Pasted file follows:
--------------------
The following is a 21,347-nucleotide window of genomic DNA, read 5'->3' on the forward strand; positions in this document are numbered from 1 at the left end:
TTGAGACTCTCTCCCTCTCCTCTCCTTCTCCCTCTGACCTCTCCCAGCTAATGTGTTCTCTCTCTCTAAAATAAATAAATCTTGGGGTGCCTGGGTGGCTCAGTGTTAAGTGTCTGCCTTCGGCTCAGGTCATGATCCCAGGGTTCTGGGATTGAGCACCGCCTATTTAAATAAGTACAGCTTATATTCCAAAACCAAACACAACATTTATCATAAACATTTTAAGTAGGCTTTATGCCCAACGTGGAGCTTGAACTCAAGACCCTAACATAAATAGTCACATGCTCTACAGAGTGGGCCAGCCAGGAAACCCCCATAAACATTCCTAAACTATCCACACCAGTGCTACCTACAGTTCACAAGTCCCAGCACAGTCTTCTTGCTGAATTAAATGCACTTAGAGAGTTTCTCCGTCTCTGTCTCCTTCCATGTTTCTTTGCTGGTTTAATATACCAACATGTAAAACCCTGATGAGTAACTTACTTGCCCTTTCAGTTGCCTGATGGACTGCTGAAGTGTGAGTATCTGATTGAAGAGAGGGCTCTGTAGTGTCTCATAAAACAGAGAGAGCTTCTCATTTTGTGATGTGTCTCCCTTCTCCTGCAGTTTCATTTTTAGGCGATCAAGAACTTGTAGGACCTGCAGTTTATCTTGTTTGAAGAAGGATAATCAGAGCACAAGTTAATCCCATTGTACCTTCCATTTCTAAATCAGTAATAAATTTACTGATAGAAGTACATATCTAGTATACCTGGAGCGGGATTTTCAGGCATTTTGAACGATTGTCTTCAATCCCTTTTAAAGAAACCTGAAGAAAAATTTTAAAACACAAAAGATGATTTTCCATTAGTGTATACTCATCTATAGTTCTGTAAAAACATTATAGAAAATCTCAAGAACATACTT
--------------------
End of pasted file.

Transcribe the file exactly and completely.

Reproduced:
The following is a 21,347-nucleotide window of genomic DNA, read 5'->3' on the forward strand; positions in this document are numbered from 1 at the left end:
TTGAGACTCTCTCCCTCTCCTCTCCTTCTCCCTCTGACCTCTCCCAGCTAATGTGTTCTCTCTCTCTAAAATAAATAAATCTTGGGGTGCCTGGGTGGCTCAGTGTTAAGTGTCTGCCTTCGGCTCAGGTCATGATCCCAGGGTTCTGGGATTGAGCACCGCCTATTTAAATAAGTACAGCTTATATTCCAAAACCAAACACAACATTTATCATAAACATTTTAAGTAGGCTTTATGCCCAACGTGGAGCTTGAACTCAAGACCCTAACATAAATAGTCACATGCTCTACAGAGTGGGCCAGCCAGGAAACCCCCATAAACATTCCTAAACTATCCACACCAGTGCTACCTACAGTTCACAAGTCCCAGCACAGTCTTCTTGCTGAATTAAATGCACTTAGAGAGTTTCTCCGTCTCTGTCTCCTTCCATGTTTCTTTGCTGGTTTAATATACCAACATGTAAAACCCTGATGAGTAACTTACTTGCCCTTTCAGTTGCCTGATGGACTGCTGAAGTGTGAGTATCTGATTGAAGAGAGGGCTCTGTAGTGTCTCATAAAACAGAGAGAGCTTCTCATTTTGTGATGTGTCTCCCTTCTCCTGCAGTTTCATTTTTAGGCGATCAAGAACTTGTAGGACCTGCAGTTTATCTTGTTTGAAGAAGGATAATCAGAGCACAAGTTAATCCCATTGTACCTTCCATTTCTAAATCAGTAATAAATTTACTGATAGAAGTACATATCTAGTATACCTGGAGCGGGATTTTCAGGCATTTTGAACGATTGTCTTCAATCCCTTTTAAAGAAACCTGAAGAAAAATTTTAAAACACAAAAGATGATTTTCCATTAGTGTATACTCATCTATAGTTCTGTAAAAACATTATAGAAAATCTCAAGAACATACTT